Know Your BDM: James Enos, Hodge Bank

Know Your BDM: James Enos, Hodge Bank


What locations and how many advisers and broker firms do you cover in your role? 

I cover a large area that includes the South West, Mid and South Wales and the Midlands. As you can imagine this includes many advisors and key firms both large, medium and small. 


How have you changed the way you establish and maintain a good relationship with brokers in the pandemic? 

Using technology to reach out and keep in touch has changed the way I work and engage with brokers. This will be a part of how we work moving forward. The basic principles of relationship management haven’t changed, but the pandemic has allowed me to reach out and be accessible in so many more ways.  

Additional activities such as webinars, blogs and virtual live events have helped to maintain engagement and educate our broker partners. But, I am looking forward to getting back to seeing people face-to-face. 


What personal talent/skill is most valuable in doing your job? 

Sounds simple, but being there for brokers when they need you most, answering the phone, keeping promises and doing what you can to support the usual enquiries. But just as important is knowing when an enquiry is not for you as a lender. 


What personal talent/skill would you most like to improve on? 

Time management. There are never enough hours in the day, but I’ve been working on that for a good 20 years now and just when you think you’ve got it sussed, another spanner in works comes along and it never works out! 


Where would you rather be stuck, in bumper-to-bumper traffic or back-to-back Zoom calls?  

A bit of both really, sometimes a traffic jam gives you time to think and plan, but Zoom calls with good engagement from the audience can be great fun to run and the day flies by.  


What’s the best bit of career-related advice you’ve ever been given? 

My father always told me, in the working world, to remember, “no-one is your superior, only your senior,” and that’s stuck with me throughout my working life.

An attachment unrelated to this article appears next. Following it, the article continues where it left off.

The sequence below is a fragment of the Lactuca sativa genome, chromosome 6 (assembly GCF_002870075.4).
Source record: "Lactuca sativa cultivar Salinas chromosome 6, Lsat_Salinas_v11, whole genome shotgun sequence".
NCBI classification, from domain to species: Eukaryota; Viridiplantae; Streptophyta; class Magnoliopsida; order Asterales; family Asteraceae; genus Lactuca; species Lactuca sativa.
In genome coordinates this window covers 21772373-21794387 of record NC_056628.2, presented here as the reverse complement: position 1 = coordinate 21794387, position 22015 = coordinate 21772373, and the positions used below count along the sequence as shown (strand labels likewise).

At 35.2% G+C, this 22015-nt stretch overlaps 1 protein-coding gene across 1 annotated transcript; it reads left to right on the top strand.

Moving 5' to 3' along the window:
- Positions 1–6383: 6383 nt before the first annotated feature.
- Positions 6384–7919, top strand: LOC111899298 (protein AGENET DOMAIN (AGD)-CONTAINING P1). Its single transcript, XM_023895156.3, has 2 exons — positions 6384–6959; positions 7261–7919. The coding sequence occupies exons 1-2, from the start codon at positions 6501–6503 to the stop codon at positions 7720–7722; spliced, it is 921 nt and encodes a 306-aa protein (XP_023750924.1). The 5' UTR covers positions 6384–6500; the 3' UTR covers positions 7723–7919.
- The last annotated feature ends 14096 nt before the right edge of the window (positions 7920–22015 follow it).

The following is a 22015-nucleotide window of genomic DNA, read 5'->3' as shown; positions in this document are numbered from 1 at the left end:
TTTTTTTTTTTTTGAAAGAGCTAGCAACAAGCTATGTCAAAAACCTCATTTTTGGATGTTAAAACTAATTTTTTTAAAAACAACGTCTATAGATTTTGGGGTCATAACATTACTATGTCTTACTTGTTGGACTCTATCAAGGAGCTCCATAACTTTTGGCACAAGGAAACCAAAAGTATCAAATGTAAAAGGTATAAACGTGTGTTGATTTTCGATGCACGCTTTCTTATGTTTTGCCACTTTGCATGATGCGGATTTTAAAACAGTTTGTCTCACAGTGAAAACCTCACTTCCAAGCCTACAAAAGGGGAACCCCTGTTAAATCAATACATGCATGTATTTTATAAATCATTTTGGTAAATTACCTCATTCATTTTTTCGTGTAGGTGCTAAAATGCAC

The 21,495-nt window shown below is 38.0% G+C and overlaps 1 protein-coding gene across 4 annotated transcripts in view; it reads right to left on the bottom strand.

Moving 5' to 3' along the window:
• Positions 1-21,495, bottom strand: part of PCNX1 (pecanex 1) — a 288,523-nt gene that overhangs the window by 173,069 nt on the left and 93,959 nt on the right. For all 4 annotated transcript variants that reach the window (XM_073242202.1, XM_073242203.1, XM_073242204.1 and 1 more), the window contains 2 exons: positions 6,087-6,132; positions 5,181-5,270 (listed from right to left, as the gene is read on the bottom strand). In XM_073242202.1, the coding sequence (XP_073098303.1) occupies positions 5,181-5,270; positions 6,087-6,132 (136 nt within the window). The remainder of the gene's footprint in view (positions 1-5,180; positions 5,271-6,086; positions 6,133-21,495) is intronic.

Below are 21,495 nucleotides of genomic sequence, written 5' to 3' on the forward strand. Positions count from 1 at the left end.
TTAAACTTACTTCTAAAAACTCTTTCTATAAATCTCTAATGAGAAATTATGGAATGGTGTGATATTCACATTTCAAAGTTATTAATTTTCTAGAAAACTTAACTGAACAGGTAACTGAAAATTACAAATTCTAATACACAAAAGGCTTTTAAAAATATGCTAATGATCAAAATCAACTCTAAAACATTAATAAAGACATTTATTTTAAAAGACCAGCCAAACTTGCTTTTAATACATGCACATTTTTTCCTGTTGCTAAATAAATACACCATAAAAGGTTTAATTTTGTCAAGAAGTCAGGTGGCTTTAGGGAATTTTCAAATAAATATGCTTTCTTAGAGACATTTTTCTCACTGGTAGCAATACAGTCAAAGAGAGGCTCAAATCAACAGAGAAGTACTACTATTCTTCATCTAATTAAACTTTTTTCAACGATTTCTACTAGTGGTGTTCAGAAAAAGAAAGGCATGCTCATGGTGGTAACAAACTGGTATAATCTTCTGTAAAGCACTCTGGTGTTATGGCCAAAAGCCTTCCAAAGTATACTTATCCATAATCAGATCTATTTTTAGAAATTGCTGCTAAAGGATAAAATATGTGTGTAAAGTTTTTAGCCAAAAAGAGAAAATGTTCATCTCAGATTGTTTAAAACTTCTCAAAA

What is the most quirky/unique property deal you’ve been involved in? 

It’s really difficult to pin one deal down, when you’ve been in the business as long as I have.  

In the past I’ve dealt with a number of deals for the rich and famous, but in recent years it’s got to be the array of stunning holiday let properties that cross my desk. Some of them I could only dream of owning one day. 


What has been your lockdown coping strategy? 

Staying busy has been an important strategy for me. I’m not the type of person who enjoys too much down time and having three young children doesn’t really allow for that either.  

But having lots of hobbies including fishing, landscaping and DIY always keeps me focussed on something.  


If you were head of the FCA for the day, what would you change about regulation in the mortgage industry? 

That’s an interesting question, I suppose it would be to support networks and firms with regulation in a growing later-life mortgage space.  

I believe this should focus on making it easier for advisors to provide the right advice to clients without adding additional barriers to what is already a complex role. 


What was your motivation for choosing business development as a career? 

I fell into financial services at 18 without really knowing what area I wanted to focus on. I’ve always been in sales and services and as a BDM I am able to use my people skills.  

The role plays on my strengths and enables me to meet new people and support brokers and their clients in buying their dream homes, which I get a lot of satisfaction from. 


If you could do any other job in the property sector, what would it be and why? 

Property development has always appealed to me. As a keen DIY-er this would allow me to put my own stamp on a property both inside and out and hopefully make some money at the same time. 


What did you want to be growing up? 

As a young athlete I had dreams of getting to the Olympics, so a role in sport was always my first career choice growing up. 


What’s your favourite face mask design/pattern to wear? 

I’m not really keen on masks, so I’ll be happy when they’re a thing of the past. 


And finally, what’s the strangest question you’ve ever been asked? 

Having three small children I get asked strange questions most days. But this one – “what’s the strangest question you’ve ever been asked,” – must top them all.